Lunch with family
As soon as I got out of the post office I was invited to visit a family for a tea. That became a pork with puffed rice and vegetables, and a glass of grapefruit juice. I had just had lunch, but I couldn’t refuse. The mother of the family even gave me some bracelets and a necklace. Probably they hoped I would bring their 20yo son to Italy. They were a well-off family, compared to the average nepali, all children had been to university, one was in the army, the other in Kathmandu working for Qatar Airlines. But I’m european and when I work I probably earn 4 times what they do, so for them I’m rich, a good solution for the son. They had to invite me, they said, because I’m a guest in Nepal.
They also invited me to sleep with them, they hoped I could meet the father, that was at work, and another of the brothers. I excused myself saying that my bag was at the hotel. They were incredibly welcoming, and it was nice and funny at the same time, spending some time with them.
There’s a sudoku on the page of the Kathmandu Post that was used to wrap my mirrors. And I am scared of letting one off, in case I got diarrhea.
In the afternoon I went to Janaki Mandir, a temple described by the Lonely Planet as similar to Taj Mahal. It is very beautiful indeed, different from other temples I’ve seen in Nepal. It is built in honor of Rama and Sita, husband and wife. Women wear their most precious sari to come here.
There’s a guy with a white sheet around the waist and long hair wrapped in a tail, wild, my type. I don’t now if he’s a priest or he’s studying to become one, he crossed the courtyard a couple of times carrying wood.
While I was sitting there, looking at the people around me, there was always someone coming to talk. The usual questions. A guy was slightly different. It was a true interrogation. Favorite book, hobbies, movies, and so on. He asked me what I think of the political life in Nepal. I don’t know? You tell me. Not very good, he said. He thinks maoist, despite being part of the government now, aren’t happy and want to rule alone and they cause troubles. They are like HitlerS, he said. He liked to say “it means”, to confirm obvious facts. Like “do you eat meat” – Yes. “It means you are not vegetarian”. “Do you speak Nepali?” – no. “It means you cannot understand nepali”. I don’t understand the reason of this. It wasn’t annoying, it was interesting, this approach. While he was talking to me I couldn’t stop looking at the sweat between his nose and the mouth.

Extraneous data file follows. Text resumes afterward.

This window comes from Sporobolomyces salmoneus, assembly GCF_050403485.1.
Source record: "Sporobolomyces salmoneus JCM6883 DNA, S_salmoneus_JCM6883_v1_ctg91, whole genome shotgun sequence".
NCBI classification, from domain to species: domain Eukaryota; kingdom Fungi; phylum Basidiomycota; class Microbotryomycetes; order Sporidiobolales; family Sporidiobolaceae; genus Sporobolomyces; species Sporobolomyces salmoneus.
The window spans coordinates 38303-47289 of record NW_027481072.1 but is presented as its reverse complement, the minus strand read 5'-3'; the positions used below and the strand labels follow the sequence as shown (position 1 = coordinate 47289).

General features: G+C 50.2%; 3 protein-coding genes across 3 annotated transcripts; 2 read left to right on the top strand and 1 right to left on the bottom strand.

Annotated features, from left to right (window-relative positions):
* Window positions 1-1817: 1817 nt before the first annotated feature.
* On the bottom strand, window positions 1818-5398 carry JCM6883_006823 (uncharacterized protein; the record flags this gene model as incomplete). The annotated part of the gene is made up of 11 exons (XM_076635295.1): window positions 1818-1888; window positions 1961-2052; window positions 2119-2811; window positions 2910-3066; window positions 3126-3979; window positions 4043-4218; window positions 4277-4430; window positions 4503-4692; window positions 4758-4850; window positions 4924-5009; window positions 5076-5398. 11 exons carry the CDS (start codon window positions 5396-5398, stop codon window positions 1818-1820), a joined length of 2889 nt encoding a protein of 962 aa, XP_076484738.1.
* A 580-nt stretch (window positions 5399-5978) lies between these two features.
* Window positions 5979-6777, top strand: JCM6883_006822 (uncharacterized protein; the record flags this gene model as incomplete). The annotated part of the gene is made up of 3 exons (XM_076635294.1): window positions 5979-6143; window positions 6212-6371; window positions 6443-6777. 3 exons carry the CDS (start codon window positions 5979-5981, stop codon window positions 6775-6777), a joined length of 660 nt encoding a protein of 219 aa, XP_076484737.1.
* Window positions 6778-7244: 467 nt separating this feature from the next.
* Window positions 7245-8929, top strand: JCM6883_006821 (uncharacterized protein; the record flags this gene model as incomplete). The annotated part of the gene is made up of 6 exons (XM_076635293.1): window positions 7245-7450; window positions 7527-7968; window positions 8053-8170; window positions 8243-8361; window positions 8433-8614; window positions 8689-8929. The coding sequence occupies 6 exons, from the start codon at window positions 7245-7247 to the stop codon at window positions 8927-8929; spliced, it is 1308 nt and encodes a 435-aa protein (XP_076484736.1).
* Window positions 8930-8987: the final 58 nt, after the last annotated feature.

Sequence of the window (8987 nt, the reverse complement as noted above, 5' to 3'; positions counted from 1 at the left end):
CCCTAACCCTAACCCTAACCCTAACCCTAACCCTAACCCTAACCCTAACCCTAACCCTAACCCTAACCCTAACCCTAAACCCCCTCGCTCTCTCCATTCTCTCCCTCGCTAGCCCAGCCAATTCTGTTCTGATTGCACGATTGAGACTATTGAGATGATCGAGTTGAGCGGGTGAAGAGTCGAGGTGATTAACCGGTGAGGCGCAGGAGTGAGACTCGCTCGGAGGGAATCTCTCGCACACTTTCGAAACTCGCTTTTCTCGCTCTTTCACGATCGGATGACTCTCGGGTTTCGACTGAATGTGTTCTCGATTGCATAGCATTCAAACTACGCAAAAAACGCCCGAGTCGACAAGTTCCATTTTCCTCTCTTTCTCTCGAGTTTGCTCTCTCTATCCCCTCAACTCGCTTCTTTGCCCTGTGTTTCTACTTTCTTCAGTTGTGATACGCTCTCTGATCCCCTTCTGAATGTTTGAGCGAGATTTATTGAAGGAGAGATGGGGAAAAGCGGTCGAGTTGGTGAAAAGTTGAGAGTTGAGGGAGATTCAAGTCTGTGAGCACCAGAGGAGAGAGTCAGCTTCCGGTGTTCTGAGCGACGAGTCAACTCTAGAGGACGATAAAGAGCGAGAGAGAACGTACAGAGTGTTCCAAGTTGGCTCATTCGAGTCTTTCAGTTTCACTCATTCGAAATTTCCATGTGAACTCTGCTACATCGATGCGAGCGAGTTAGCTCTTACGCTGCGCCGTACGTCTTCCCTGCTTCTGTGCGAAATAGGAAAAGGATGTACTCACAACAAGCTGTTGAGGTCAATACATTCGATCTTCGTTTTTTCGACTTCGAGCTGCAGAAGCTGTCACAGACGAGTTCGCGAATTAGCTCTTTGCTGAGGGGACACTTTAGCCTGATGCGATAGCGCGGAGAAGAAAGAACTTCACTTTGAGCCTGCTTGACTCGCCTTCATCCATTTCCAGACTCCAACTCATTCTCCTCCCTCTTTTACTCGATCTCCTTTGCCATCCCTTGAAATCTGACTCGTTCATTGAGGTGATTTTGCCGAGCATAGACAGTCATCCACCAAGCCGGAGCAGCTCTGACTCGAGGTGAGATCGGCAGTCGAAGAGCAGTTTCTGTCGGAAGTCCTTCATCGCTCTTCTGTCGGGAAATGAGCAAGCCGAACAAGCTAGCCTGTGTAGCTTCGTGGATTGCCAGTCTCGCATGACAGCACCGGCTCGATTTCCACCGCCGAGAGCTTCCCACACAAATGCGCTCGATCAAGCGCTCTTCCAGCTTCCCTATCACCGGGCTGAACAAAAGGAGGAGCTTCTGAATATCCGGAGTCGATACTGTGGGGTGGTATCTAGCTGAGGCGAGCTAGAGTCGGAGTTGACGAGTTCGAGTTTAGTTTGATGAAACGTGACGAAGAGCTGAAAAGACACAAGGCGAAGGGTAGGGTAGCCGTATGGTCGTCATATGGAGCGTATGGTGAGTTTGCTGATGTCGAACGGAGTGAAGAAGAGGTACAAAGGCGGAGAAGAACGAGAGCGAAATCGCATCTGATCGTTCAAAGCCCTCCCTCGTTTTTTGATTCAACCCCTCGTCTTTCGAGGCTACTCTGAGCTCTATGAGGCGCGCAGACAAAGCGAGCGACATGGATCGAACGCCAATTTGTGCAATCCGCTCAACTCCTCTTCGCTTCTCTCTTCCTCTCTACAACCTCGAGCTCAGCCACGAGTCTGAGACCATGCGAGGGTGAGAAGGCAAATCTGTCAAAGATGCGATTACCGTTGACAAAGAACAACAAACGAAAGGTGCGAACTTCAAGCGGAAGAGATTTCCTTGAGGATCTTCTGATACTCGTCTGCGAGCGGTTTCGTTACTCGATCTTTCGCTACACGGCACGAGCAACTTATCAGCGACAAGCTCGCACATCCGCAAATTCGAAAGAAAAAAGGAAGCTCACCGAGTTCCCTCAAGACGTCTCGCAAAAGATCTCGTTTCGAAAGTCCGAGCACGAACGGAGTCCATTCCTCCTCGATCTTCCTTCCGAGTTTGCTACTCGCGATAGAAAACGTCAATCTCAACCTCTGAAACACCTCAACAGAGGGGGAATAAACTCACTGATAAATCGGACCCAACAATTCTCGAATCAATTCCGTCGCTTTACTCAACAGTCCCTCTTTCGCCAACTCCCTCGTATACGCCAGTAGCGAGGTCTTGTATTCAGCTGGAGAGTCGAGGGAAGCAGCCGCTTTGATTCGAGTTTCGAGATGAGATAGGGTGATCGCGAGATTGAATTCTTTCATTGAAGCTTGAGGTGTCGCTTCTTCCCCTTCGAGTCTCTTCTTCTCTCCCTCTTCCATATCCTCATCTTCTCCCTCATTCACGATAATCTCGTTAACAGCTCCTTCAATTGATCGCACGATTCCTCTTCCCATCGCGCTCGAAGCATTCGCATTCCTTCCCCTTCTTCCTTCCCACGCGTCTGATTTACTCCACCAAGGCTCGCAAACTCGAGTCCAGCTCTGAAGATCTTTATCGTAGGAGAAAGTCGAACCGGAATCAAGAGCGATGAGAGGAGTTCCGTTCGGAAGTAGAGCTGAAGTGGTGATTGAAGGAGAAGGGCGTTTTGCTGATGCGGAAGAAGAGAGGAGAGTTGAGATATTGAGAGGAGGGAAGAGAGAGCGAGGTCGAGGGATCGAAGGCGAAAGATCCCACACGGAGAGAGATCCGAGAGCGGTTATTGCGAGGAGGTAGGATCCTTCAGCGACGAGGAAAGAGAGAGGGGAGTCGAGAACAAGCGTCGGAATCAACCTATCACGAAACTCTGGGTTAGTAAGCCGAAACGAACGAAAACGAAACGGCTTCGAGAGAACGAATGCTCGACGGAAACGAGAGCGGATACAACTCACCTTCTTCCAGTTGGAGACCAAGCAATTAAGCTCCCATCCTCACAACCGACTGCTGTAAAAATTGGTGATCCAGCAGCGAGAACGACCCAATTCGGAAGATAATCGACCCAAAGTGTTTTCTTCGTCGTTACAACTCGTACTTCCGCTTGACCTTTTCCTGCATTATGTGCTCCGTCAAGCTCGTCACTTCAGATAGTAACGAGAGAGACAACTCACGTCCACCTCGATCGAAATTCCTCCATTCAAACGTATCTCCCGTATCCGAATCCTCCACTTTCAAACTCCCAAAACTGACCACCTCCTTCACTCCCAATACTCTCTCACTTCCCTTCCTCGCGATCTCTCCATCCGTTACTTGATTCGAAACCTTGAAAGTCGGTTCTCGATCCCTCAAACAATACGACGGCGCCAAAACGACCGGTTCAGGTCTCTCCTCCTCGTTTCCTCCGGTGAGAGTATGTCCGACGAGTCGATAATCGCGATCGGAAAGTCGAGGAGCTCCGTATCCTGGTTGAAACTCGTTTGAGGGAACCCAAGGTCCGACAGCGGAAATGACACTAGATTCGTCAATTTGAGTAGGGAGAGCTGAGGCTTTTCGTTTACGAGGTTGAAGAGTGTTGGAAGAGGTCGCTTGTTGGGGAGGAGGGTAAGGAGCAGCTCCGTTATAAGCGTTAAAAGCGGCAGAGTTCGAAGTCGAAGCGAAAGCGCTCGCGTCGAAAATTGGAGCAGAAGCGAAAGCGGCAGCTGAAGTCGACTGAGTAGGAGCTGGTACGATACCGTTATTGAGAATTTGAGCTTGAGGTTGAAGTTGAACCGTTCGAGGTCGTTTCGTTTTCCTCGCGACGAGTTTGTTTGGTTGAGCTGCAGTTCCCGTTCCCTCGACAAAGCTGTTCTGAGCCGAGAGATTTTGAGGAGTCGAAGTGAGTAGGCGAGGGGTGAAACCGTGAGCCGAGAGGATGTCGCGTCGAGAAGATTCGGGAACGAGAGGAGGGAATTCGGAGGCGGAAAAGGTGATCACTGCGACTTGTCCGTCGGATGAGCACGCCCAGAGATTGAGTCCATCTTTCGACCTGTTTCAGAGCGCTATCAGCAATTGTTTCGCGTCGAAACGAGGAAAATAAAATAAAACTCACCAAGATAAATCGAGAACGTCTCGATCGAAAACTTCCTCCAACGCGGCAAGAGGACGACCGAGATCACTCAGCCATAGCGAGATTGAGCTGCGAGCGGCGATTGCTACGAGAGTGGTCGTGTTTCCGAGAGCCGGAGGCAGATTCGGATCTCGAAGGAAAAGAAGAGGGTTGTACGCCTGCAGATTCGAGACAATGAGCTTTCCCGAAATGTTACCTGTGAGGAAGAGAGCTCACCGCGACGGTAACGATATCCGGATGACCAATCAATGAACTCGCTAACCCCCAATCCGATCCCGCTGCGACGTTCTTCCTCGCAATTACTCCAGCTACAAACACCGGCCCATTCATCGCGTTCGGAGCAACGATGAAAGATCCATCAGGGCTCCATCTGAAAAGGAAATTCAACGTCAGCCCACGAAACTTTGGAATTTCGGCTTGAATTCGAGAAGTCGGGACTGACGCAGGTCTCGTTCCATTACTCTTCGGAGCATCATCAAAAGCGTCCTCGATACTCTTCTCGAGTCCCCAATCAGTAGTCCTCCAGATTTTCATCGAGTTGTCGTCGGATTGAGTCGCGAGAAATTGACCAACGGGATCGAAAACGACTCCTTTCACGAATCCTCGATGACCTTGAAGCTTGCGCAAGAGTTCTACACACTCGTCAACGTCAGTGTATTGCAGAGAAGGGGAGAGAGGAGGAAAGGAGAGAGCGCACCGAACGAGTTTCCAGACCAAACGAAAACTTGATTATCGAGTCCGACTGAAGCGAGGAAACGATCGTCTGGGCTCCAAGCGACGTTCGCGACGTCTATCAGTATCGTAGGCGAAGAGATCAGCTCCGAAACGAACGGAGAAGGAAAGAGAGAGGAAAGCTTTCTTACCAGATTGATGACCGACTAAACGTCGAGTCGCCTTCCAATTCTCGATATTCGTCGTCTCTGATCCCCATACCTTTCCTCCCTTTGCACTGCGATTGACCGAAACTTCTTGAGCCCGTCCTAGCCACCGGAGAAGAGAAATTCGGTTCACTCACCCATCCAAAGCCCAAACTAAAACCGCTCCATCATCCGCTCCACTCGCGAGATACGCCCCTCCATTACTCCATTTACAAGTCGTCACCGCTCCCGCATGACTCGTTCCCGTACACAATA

I heard many people complaining about the government. They say it’s corrupt and it keeps 95% of International Aid. It’s a shame. Nepal is a beautiful country that needs a good government and a boost to the economy. People deserve to live a better life.
In the evening I stopped to drink a fresh juice of tiny oranges and I saw that many people were drinking a white thing, a bit thick. I found out it was lassi (like a milkshake, but I don’t know what it was made of, it tasted of yogurt and lemon). Delicious. I wonder how they make it. Very refreshing, and it’s a blessing with this heat. I went back after dinner (fried fish very salty) and I had two more. I wonder if I will find lassi in India too? (I will have loads).
I was really surprised by the hospitality and warmth of people in Janakpur. At first I thought they were a bit intrusive and too curious, but they have been a good company throughout the day.